Correlation between single-number-quantities of impact sound insulation and various noise ratings of walking on concrete floors
Research output: Contribution to journal › Article › Scientific › peer-review
|Number of pages||9|
|Journal||Acta Acustica united with Acustica|
|Publication status||Published - Sep 2015|
|Publication type||A1 Journal article-refereed|
The aim of this study was to investigate whether the low frequency range of 50–100 Hz should be taken into account when impact sound insulation of concrete ﬂoors is determined. Another aim was to determine the correlation between objective noise ratings of walking noise and single-number-quantities (SNQs) based on sound spectra produced by the tapping machine. Impact sound pressure levels (SPL) generated by the tapping machine on an uncovered concrete slab and on the same slab covered with eight ﬂoor coverings were measured. For each of these nine structures, eight various SNQs were calculated. The SPLs generated by three walkers wearing socks, soft-heeled shoes and hard-heeled shoes were also measured as well as noise generated by chair moving and super ball bouncing. These sounds were objectively evaluated by three noise ratings: equivalent A-weighted SPL, LA,eq, maximum A-weighted SPL, LA,F,max, and loudness level, LN. At frequency bands below 100 Hz, walking with socks generated higher linear SPLs than those generated by walking with hard-heeled or soft-heeled shoes. Walking on ﬂoating ﬂoors installed on the concrete slab also generated high SPLs in the low frequency range. The noise ratings of walking with hard-heeled shoes and chair moving correlated strongly with the SNQs based on the tapping machine. However, no statistically signiﬁcant correlation between the noise ratings of walking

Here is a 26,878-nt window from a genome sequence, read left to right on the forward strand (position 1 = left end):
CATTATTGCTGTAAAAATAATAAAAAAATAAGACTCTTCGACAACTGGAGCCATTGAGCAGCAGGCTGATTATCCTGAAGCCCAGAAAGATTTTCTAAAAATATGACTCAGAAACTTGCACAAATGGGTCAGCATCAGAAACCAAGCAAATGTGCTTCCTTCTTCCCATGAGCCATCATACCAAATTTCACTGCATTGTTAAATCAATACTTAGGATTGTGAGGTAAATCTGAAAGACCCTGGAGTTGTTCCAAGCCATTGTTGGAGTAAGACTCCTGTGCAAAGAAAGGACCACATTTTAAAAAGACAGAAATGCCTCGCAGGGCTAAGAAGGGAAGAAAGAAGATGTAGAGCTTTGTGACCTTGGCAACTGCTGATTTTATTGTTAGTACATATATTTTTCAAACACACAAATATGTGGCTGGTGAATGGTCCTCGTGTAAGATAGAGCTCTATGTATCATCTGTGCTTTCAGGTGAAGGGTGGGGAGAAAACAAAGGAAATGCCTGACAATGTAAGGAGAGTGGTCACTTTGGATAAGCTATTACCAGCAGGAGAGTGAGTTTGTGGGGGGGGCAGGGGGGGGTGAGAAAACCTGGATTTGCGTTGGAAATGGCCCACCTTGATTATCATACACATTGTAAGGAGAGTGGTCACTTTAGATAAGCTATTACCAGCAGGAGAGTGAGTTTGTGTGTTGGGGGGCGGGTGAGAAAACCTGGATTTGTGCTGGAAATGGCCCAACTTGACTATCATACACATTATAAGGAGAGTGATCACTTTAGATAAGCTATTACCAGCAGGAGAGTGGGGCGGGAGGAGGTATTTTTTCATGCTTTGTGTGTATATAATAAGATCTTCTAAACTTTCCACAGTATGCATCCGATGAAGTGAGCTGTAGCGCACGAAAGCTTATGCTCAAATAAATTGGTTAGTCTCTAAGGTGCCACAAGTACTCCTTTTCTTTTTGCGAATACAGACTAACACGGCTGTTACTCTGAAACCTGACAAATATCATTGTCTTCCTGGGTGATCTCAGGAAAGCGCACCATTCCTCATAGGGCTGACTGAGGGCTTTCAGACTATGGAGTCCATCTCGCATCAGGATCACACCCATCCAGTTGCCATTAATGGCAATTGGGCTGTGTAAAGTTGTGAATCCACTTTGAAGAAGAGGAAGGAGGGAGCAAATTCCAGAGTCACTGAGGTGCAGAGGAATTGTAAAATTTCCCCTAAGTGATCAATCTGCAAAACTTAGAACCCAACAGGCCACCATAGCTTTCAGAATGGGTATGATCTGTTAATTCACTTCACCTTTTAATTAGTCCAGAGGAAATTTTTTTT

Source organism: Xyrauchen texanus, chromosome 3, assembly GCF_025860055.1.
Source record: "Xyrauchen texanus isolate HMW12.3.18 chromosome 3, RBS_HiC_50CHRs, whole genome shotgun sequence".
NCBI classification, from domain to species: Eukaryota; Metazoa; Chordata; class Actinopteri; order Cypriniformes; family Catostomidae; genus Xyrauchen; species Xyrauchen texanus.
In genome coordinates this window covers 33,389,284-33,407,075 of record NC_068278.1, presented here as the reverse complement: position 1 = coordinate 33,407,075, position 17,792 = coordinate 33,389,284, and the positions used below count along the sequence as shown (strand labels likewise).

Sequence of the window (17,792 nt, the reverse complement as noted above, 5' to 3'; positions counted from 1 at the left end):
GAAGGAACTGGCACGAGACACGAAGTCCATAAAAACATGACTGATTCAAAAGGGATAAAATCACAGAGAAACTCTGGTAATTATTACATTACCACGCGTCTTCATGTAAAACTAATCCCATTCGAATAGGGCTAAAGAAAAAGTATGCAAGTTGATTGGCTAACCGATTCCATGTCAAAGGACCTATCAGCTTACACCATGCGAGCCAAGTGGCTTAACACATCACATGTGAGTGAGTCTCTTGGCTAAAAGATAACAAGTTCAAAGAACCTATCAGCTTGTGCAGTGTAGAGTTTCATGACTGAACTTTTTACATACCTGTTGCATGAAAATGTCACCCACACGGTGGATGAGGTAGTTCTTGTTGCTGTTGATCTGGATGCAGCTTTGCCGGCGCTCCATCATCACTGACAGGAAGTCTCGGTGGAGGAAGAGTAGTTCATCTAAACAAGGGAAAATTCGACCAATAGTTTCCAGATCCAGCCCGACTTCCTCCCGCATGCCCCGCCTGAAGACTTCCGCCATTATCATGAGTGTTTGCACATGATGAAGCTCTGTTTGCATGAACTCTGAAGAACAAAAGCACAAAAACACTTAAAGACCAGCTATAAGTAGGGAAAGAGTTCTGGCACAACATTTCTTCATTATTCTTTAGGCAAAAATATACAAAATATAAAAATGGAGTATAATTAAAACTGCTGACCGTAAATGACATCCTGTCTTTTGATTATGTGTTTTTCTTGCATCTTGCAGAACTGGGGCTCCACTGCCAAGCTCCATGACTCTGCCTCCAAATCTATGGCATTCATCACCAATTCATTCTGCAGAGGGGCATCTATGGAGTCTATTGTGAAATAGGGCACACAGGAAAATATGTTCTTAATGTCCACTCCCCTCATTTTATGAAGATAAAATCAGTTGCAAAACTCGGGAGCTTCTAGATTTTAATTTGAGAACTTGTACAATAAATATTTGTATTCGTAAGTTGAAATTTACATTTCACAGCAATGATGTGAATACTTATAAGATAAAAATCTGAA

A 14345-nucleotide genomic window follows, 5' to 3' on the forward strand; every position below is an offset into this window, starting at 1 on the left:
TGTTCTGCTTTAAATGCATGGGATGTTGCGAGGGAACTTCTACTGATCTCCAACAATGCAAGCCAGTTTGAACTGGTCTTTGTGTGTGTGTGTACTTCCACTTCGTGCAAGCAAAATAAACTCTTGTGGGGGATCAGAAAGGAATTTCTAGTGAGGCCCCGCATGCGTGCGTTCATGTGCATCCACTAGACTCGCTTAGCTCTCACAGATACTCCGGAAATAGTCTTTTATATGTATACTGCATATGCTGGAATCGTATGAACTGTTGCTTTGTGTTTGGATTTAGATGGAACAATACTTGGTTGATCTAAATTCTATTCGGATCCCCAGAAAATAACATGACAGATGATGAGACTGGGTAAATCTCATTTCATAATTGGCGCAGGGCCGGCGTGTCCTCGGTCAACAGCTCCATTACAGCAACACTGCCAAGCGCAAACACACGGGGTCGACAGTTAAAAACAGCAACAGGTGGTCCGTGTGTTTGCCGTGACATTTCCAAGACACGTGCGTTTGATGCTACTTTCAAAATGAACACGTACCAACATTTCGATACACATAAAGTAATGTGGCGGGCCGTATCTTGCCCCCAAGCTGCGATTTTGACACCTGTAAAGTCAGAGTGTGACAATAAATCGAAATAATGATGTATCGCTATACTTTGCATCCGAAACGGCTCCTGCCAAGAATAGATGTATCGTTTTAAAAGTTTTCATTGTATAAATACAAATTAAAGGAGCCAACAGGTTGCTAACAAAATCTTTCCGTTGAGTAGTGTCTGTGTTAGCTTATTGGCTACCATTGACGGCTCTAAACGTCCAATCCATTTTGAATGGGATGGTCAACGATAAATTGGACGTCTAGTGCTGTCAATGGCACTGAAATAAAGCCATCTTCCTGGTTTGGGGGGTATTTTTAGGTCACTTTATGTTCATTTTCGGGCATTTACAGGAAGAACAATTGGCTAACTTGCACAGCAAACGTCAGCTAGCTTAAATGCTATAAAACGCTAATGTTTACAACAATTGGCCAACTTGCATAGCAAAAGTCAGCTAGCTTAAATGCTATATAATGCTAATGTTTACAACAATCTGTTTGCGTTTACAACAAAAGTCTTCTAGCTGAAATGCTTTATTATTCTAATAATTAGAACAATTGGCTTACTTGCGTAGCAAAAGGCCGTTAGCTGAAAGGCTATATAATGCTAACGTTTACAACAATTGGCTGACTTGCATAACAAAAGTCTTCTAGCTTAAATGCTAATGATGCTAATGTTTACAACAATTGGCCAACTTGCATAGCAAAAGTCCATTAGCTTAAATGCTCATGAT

with socks and the SNQs was detected. This indicates that there is a need for a new objective SNQ in order to improve the correlation between the diﬀerent walking sounds and objective rating of the concrete ﬂoors.